"Father of the Constitution" James Madison said in the First Congress in 1789 when the First Amendment was proposed that "the liberty of the press is expressly declared to be beyond the reach of this [federal] Government; the people may therefore publicly address their representatives, may privately advise them, or declare their sentiment by petition to the whole body; in all these ways they may communicate their will." Using the printing press to engage in political communications or pamphleteering was at the heart of the First Amendment. This applied equally to all, regardless of whether an individual happened to be employed by a newspaper. Further, in response to the Sedition Act of President John Adams which criminalized criticism of his administration, James Madison in his Report of 1800 explained that "[i]n the United States the case is altogether different. The People, not the Government, possess the absolute sovereignty. The Legislature, no less than the Executive, is under limitations of power. Encroachments are regarded as possible from the one as well as from the other... They are secured, not by laws paramount to prerogative, but by constitutions paramount to laws... [T]his exemption, to be effectual, must be an exemption not only from the previous inspection of licensers, but from the subsequent penalty of laws." The fact is that a reporter for the New York Times and a person using his desktop at home to write a political tract have equal First Amendment rights. Many today associate the freedom of the press with a special protection for the newsman or media alone, but nothing could be further from the truth.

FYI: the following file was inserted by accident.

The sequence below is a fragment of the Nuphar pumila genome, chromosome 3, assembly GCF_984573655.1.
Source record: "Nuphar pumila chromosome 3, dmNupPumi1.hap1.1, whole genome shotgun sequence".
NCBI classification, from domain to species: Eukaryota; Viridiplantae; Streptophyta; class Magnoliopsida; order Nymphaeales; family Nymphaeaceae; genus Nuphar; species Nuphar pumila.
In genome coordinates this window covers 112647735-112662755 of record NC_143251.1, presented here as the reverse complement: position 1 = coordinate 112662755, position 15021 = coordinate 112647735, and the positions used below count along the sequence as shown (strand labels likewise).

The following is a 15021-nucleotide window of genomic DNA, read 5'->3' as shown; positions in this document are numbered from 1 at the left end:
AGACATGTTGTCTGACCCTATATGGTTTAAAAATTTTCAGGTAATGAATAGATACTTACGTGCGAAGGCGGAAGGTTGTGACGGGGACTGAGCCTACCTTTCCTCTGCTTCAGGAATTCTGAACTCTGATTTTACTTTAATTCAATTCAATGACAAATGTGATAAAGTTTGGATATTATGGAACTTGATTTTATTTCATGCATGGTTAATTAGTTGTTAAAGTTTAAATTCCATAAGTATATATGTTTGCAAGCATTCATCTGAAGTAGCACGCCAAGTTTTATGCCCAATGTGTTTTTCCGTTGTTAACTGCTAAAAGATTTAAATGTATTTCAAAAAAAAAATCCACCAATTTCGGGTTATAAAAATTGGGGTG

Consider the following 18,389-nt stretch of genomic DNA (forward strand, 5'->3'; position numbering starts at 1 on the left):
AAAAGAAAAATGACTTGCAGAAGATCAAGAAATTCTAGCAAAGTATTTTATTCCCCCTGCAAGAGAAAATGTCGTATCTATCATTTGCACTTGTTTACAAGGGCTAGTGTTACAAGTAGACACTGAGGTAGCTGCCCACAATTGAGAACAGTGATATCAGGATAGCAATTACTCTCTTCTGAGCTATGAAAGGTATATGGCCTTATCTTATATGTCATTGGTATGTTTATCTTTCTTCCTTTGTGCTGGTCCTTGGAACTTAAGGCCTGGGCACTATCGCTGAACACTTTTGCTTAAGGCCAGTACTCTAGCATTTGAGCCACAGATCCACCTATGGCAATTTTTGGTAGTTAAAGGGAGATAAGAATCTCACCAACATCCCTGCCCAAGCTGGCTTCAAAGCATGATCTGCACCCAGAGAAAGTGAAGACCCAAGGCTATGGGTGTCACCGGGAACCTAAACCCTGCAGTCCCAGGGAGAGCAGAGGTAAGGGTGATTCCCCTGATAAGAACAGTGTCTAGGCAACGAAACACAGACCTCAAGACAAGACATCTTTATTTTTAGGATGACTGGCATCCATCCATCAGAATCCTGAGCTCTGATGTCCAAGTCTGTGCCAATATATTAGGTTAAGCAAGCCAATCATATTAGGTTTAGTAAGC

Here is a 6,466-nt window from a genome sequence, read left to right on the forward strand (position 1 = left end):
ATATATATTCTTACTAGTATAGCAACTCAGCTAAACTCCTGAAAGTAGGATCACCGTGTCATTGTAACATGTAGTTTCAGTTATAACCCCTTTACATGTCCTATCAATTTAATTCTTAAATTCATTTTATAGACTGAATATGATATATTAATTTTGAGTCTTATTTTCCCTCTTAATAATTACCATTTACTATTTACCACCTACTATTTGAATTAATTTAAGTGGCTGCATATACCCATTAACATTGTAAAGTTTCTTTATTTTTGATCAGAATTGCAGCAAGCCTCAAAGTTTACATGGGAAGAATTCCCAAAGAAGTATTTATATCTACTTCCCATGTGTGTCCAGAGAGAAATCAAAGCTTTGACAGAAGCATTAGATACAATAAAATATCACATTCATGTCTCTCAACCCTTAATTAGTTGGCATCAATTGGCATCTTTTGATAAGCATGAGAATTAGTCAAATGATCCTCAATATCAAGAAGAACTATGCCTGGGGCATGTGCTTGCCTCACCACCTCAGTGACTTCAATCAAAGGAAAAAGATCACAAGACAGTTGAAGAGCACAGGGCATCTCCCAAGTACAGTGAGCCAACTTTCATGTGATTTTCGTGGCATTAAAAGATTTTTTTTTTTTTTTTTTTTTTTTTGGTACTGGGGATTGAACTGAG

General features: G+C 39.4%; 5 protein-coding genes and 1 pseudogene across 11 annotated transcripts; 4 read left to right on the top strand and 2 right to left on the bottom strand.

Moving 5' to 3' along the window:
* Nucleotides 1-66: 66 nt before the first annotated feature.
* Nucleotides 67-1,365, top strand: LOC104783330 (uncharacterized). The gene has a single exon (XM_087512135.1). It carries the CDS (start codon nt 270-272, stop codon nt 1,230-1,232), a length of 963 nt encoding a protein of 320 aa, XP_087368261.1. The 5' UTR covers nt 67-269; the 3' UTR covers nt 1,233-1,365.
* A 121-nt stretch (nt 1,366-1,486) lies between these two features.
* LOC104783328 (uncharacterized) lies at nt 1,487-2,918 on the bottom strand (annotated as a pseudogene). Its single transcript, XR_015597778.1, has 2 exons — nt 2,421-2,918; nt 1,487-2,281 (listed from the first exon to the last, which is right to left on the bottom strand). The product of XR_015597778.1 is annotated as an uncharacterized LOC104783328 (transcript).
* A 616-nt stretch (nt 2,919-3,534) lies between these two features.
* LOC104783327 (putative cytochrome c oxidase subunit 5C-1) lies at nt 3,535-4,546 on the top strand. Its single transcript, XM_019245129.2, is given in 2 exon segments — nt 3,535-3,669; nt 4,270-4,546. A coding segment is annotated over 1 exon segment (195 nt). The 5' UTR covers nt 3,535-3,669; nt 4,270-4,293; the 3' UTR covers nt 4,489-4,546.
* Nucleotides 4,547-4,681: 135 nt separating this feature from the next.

In Lovell v. City of Griffin (1938) Supreme Court Chief Justice Charles Evan Hughes therefore astutely defined the press as "every sort of publication which affords a vehicle of information and opinion." In Branzburg v. Hayes (1972) a plurality of the Supreme Court ruled on a case that dealt with a reporter who after observing and interviewing a number of people synthesizing and using drugs in a two-county area in Kentucky wrote a story which appeared in a Louisville newspaper. On two occasions he was called to testify before state grand juries which were investigating drug crimes. He refused to testify and disclose his sources, claiming that even though the average citizen would have to answer before a grand jury, an investigative journalist was immune by a special "reporter's privilege" granted under freedom of the press. The Court stated that